For me, the name George Clooney brings to mind a few certain types of film: respectable romantic comedies, off-color comedies, and the occasional Oscar favorite. But I’m hard pressed to think of a Clooney film that really stayed with me, or even one I enjoyed watching more than once. So as I went into the screening of Anton Corbijn’s The American, I expected a solid, but mostly inconsequential film that I would soon forget (especially since it’s September). What I got, however, was an interesting project that seemed out of place in mainstream cinemas.
The American is an exercise in style, and patience. The entire film lacks in both dialogue and plot. And the usually smarmy Clooney we see, and the annoyingly dashing smile he gets by on, isn’t seen even once. This is an unusually subdued performance for the mega-star, and it’s an unusually subdued film. Clooney plays a man going by the name Jake in the beginning of the film, and then takes on the name Edward. It’s never quite clear what his profession is, but it’s safe to assume it’s illegal, and probably violent. The bulk of the story takes place in a tiny village east of Rome, in Italy. He’s hired to create a custom weapon for an attractive colleague (a sultry Thekla Reuten). In the small village, isolated, and most likely battling inner demons, Edward befriends both the local priest, and a local whore (an exceptional Violante Placido), who becomes so enamored by him, she stops charging, and asks him out to dinner. Damn it Clooney, we get it. You get everything.
Believe it or not, that’s basically the gist. The length of the film is dedicated to showing Edward and his craft–his dedication, his proficiency. Corbijn’s film is adapted for the screen by Rowan Joffe (28 Weeks Later), who adapted the novel ‘A Private Gentleman’ by Marion Booth. I’d be extremely interested to read the source material, knowing now, what is shown on screen. Corbijn finds a delicate balance between just showing the audience that Edward is inaccessible, closed off to the viewer, and actually making him too uninterested to matter. In my opinion, Corbijn struck that perfect balance.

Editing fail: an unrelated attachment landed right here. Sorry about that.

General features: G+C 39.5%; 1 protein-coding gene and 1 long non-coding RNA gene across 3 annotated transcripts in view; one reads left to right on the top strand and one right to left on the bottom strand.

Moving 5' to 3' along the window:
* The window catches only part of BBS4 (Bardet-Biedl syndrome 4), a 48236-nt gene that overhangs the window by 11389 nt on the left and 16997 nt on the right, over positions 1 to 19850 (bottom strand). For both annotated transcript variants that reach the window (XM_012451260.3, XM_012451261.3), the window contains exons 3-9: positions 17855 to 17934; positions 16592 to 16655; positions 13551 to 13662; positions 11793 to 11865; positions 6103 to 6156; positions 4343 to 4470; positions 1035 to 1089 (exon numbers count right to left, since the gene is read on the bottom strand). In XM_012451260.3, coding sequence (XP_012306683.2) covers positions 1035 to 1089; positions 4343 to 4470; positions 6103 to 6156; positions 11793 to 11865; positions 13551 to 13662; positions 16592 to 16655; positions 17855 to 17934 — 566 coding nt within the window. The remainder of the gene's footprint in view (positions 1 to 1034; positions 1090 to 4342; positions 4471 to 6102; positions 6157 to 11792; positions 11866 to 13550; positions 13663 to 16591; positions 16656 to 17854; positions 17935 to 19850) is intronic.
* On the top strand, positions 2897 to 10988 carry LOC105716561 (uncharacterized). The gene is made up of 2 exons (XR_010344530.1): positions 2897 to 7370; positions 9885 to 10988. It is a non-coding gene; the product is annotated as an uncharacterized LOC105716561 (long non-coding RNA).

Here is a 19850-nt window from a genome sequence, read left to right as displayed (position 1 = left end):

It’s difficult not to call to mind Jim Jarmusch’s The Limits of Control from last year. As the two films share much. Both feature a lone man, in a foreign country. In The American it’s Italy, in Limits, it’s Spain. They both take place in European villages, and star lonely men on a violent mission. And both are starkly minimal in their portrayal of characters, locations, and interactions. Any praise I heaped on Jarmusch’s film would most certainly apply to The American.
With such a lack of plot, and even a lack of words, you have to wonder what is actually offered to make the film worth watching. Well, there’s plenty to be taken advantage of. Every scene is remarkably beautiful. Mr. Corbijn is a photographer turned filmmaker, and it shows in his remarkable ability to compose every shot with such skill and decidedly relaxed confidence. His prodigious knowledge of how to capture landscape and architecture on film is outstanding. This cinematography is matched by original music by Herbert Grönemeyer, who assists in keeping up tension (there may, or may not be men bent on taking Edward’s life). The American belongs in an arthouse theatre, and I’m guessing that there will be a fair amount of people unamused that this film is being marketed as a summer blockbuster. Sure, you may be disappointed if you’re expecting one thing and getting another. But I promise you, what you actually get is much more interesting than anything else you could have seen at the cinema. Both Clooney and Corbijn have earned a new level of respect from this viewer.